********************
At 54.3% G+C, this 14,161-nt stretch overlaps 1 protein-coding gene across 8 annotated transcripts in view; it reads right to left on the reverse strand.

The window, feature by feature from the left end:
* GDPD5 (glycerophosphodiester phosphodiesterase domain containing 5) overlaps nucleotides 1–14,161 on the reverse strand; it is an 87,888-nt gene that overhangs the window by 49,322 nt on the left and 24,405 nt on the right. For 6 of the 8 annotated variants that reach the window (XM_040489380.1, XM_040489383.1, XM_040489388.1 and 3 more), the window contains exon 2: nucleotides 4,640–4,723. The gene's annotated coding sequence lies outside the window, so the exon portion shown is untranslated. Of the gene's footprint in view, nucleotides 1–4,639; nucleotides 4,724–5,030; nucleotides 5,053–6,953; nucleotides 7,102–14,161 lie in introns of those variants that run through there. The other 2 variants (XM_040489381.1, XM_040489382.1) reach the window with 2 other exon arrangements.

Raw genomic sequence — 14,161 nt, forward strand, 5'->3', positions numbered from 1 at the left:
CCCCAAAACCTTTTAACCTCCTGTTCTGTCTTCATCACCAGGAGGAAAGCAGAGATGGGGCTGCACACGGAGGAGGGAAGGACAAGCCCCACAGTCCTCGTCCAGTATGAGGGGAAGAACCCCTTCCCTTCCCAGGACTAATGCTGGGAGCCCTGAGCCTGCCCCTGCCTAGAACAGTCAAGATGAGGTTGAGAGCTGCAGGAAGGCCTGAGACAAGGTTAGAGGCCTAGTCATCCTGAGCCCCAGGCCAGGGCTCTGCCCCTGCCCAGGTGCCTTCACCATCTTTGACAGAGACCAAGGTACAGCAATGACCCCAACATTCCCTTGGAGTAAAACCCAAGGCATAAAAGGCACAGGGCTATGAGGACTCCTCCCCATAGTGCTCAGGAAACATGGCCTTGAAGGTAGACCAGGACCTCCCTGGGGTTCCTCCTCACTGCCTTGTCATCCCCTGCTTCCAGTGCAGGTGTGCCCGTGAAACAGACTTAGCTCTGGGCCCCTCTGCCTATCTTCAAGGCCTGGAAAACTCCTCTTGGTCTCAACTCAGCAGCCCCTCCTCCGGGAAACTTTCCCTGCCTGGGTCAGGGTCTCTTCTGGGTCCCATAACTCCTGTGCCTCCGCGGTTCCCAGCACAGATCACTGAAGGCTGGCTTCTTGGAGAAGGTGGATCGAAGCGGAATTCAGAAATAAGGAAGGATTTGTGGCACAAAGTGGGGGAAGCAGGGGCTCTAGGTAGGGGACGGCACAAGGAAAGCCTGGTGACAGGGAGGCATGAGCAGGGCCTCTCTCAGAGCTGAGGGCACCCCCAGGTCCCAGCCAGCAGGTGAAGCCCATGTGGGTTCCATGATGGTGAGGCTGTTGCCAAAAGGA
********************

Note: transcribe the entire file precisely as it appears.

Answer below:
At 54.3% G+C, this 14,161-nt stretch overlaps 1 protein-coding gene across 8 annotated transcripts in view; it reads right to left on the reverse strand.

The window, feature by feature from the left end:
* GDPD5 (glycerophosphodiester phosphodiesterase domain containing 5) overlaps nucleotides 1–14,161 on the reverse strand; it is an 87,888-nt gene that overhangs the window by 49,322 nt on the left and 24,405 nt on the right. For 6 of the 8 annotated variants that reach the window (XM_040489380.1, XM_040489383.1, XM_040489388.1 and 3 more), the window contains exon 2: nucleotides 4,640–4,723. The gene's annotated coding sequence lies outside the window, so the exon portion shown is untranslated. Of the gene's footprint in view, nucleotides 1–4,639; nucleotides 4,724–5,030; nucleotides 5,053–6,953; nucleotides 7,102–14,161 lie in introns of those variants that run through there. The other 2 variants (XM_040489381.1, XM_040489382.1) reach the window with 2 other exon arrangements.

Raw genomic sequence — 14,161 nt, forward strand, 5'->3', positions numbered from 1 at the left:
CCCCAAAACCTTTTAACCTCCTGTTCTGTCTTCATCACCAGGAGGAAAGCAGAGATGGGGCTGCACACGGAGGAGGGAAGGACAAGCCCCACAGTCCTCGTCCAGTATGAGGGGAAGAACCCCTTCCCTTCCCAGGACTAATGCTGGGAGCCCTGAGCCTGCCCCTGCCTAGAACAGTCAAGATGAGGTTGAGAGCTGCAGGAAGGCCTGAGACAAGGTTAGAGGCCTAGTCATCCTGAGCCCCAGGCCAGGGCTCTGCCCCTGCCCAGGTGCCTTCACCATCTTTGACAGAGACCAAGGTACAGCAATGACCCCAACATTCCCTTGGAGTAAAACCCAAGGCATAAAAGGCACAGGGCTATGAGGACTCCTCCCCATAGTGCTCAGGAAACATGGCCTTGAAGGTAGACCAGGACCTCCCTGGGGTTCCTCCTCACTGCCTTGTCATCCCCTGCTTCCAGTGCAGGTGTGCCCGTGAAACAGACTTAGCTCTGGGCCCCTCTGCCTATCTTCAAGGCCTGGAAAACTCCTCTTGGTCTCAACTCAGCAGCCCCTCCTCCGGGAAACTTTCCCTGCCTGGGTCAGGGTCTCTTCTGGGTCCCATAACTCCTGTGCCTCCGCGGTTCCCAGCACAGATCACTGAAGGCTGGCTTCTTGGAGAAGGTGGATCGAAGCGGAATTCAGAAATAAGGAAGGATTTGTGGCACAAAGTGGGGGAAGCAGGGGCTCTAGGTAGGGGACGGCACAAGGAAAGCCTGGTGACAGGGAGGCATGAGCAGGGCCTCTCTCAGAGCTGAGGGCACCCCCAGGTCCCAGCCAGCAGGTGAAGCCCATGTGGGTTCCATGATGGTGAGGCTGTTGCCAAAAGGA